From the editor’s notebook …
A 3-6 record … losers of six in a row on the road … owners of the second-worst point differential in the NBA … 27th in points per game … a starting back court of Kyrie Irving and Dion Waiters that is shooting a combined 39 percent from the field … a No. 1 overall pick in Anthony Bennett who has made four field goals total in eight games … it all makes our head hurt.
So, is it time to start worrying?
We will go with … sort of.
Certainly the Cavs are not off to the start that coach Mike Brown and the fans were hoping for. And it was a bit disconcerting to turn on the game Wednesday night against Minnesota, see that the Timberwolves were on a 18-6 run in the first quarter and realize that the game was probably over. And it’s hard to preach patience for the No. 1 overall pick in the draft in a town where fans are down to their last drop of patience.
But it is only nine games.
It may hard to accept, but this Cavs team is still a work in progress, one that should get better as the season goes along. They are still adjusting to playing with each other, still learning what Brown wants them to do – especially on defense – and their key players are still young.
“People should feel bad because we’re 3-6 and nobody wants to be 3-6,” Brown told The Plain Dealer. “But, I said this before when I first got here, this is going to be a process. It’s a journey. And it’s a marathon, it’s not a sprint. But I still believe it’s going to happen in time. So we’ve just got to stay at it.”
Even though this is his third season, because of injuries and the lockout his rookie year Irving has only played in 119 – the equivalent of just under a season-and-a-half.
Waiters is just entering his second season, Bennett only played one season at UNLV and Bynum didn’t play at all last season while recovering from yet another knee injury. Up and down the roster, with the exception of Anderson Varejeo and Jarrett Jack, the Cavs are relying on players who are still figuring out what it takes to compete on a nightly basis in the NBA.
It may be excuse making, but it is also reality. As bad as the 29-point loss was to Minnesota, it only counts as one loss in the standings. And with games coming up against Charlotte (4-4) and consecutive ones with Washington (2-6), the Cavs have a chance to get themselves back to .500, which is what most fans thought they would be this year.
Irving and Waiters haven’t forgotten how to shoot the ball, and if there is one thing we are sure of it that Brown will get the team to play defense.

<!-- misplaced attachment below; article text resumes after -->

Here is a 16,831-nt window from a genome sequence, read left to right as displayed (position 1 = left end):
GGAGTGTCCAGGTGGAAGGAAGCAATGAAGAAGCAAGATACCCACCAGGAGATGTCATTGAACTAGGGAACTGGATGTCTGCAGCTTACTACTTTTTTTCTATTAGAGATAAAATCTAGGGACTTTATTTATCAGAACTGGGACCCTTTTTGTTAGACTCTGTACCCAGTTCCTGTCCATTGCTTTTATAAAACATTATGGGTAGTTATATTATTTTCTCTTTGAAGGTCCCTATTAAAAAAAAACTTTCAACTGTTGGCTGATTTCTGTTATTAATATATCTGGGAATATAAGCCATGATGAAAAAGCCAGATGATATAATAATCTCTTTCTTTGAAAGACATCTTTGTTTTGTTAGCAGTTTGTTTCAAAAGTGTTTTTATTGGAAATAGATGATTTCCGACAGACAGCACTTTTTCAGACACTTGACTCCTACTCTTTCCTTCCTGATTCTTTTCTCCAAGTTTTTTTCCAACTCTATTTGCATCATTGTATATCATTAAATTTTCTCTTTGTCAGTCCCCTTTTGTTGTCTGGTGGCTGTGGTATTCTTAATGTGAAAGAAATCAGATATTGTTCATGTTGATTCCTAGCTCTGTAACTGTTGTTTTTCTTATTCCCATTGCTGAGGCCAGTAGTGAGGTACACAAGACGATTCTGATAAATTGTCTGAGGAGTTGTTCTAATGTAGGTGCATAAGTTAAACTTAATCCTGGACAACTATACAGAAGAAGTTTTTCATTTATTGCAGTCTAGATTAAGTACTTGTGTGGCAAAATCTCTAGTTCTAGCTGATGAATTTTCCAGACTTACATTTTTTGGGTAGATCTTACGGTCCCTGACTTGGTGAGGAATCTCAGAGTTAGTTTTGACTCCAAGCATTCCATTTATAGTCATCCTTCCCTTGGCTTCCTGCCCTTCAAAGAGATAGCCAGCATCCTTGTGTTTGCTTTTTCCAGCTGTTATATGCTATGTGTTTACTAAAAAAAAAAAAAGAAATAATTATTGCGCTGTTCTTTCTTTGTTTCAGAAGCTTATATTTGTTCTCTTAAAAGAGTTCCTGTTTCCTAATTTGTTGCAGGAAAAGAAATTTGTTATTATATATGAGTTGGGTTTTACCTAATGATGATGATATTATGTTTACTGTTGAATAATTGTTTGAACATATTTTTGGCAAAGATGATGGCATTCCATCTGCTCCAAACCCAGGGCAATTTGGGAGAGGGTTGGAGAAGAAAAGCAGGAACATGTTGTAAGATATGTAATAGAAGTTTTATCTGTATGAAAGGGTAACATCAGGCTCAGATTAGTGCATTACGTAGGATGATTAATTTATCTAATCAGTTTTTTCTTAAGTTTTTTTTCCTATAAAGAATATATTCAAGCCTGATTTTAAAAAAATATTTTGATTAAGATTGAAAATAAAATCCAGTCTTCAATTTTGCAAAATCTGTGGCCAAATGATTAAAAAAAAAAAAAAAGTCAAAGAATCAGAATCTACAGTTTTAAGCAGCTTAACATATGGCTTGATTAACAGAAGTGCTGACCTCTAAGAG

There still may be call for panic later in the season; we just haven’t reached that point yet.
Francona the right choice
The Baseball Writers’ Association of America got it right in naming Cleveland Indians manager Terry Francona as Manager of the Year in the American League.
Francona deserved the award after leading the team to a 24-game improvement in the standings and a spot in the Wild Card playoff game. And even though the Indians lost, being in the playoffs is always better than not.
“I don’t really think you can put it in words, what he meant to the organization,” Jason Giambi told the team’s website. “Coming in there, he brought stability and a starting block for the organization to make the turn. It was off the charts. You can’t really put it into words. As soon as he walked in that clubhouse, you all of a sudden looked at the Cleveland Indians as a team that was heading in the right direction.”
While he was certainly deserving, we’re still surprised that Francona actually won the award. To really appreciate the job he did with the Tribe, you really needed to watch the team play on a daily basis. Francona had a steady hand and always seem to pull the right move out of his pocket just when the Indians needed it. (Well, maybe not against Detroit, but still.)
That kind of work is rarely rewarded, which is why we thought that Boston’s John Farrell would get the award after leading the Red Sox to the World Series (with a payroll almost double the Tribe’s.)
Clint Dempsey eyeing return to England
U.S. Men’s National Team captain Clint Dempsey is considering a return to the Premier League during the MLS off-season, according to multiple reports.
Dempsey could go back to England on a loan starting Jan. 1 and remain overseas until the MLS season resumes in early March. It’s a great idea as Dempsey needs to stay sharp in the run up to next summer’s World Cup in Brazil and the level of competition he would face in England is clearly better than what he can get stateside.
Dempsey’s former club, Tottenham Hotspur, reportedly have the first option to add Dempsey to their squad, with Fulham (who Dempsey played for from xx-xx), Aston Villa and Everton also reportedly in the mix.
While it is still uncertain where Dempsey will play this winter, we know he won’t be in the lineup this weekend as the USA takes on Scotland and Austria in friendlies. Dempsey strained his right calf in training on Wednesday and was removed from the roster by coach Jurgen Klinsmann.
The Premier League is off this weekend and resumes Nov. 23. Liverpool is currently two points back of league-leader Arsenal as the Reds have been rejuvenated by the return of Luis Suárez, who has scored eight times in six games after returning from his suspension.
“What is nice now is that Liverpool are in the conversation,” Brendan Rodgers told The Guardian after Liverpool went into the break by beating Fulham, 4-0 last weekend. “It was never, ever talked about but our performance and our consistency is making people sit up and take notice. Maybe people are saying: ‘They are a decent side.’ And we are getting better. We are playing very well.”
(Photo courtesy of The Associated Press)